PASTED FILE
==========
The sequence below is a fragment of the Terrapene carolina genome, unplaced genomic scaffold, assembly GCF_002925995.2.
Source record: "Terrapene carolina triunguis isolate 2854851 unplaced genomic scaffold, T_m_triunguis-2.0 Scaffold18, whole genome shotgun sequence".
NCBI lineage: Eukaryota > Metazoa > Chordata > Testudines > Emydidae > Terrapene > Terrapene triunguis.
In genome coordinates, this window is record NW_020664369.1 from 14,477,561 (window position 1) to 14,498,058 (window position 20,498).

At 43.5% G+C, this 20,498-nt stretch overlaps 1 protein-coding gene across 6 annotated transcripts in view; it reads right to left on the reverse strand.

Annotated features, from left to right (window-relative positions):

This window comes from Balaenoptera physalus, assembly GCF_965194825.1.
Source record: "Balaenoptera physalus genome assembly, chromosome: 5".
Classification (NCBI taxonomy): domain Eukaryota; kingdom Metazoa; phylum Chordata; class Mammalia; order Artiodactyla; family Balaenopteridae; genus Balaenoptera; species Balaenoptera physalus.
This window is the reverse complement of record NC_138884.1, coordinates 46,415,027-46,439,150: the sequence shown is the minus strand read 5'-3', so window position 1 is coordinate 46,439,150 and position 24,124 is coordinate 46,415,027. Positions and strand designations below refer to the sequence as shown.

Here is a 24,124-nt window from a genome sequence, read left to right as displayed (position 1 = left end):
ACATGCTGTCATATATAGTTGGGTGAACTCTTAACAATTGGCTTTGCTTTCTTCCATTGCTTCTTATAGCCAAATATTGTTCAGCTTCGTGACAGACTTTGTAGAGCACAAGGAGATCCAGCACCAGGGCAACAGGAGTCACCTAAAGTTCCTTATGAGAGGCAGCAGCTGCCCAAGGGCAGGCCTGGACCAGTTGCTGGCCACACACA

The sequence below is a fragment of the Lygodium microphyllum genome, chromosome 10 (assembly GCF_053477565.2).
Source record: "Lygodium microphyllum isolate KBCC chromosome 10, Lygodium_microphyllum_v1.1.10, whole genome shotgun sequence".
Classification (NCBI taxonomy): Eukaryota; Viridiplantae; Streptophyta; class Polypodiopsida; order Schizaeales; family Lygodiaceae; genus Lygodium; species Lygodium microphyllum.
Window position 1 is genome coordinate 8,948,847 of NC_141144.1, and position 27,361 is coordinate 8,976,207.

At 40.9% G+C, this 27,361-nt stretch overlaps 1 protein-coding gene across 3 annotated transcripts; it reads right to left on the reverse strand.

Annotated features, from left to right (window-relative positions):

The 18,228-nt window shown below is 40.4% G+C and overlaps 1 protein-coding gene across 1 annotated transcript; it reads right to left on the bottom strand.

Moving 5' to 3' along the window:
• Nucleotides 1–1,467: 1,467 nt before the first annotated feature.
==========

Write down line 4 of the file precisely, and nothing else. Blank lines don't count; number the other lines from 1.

In genome coordinates, this window is record NW_020664369.1 from 14,477,561 (window position 1) to 14,498,058 (window position 20,498).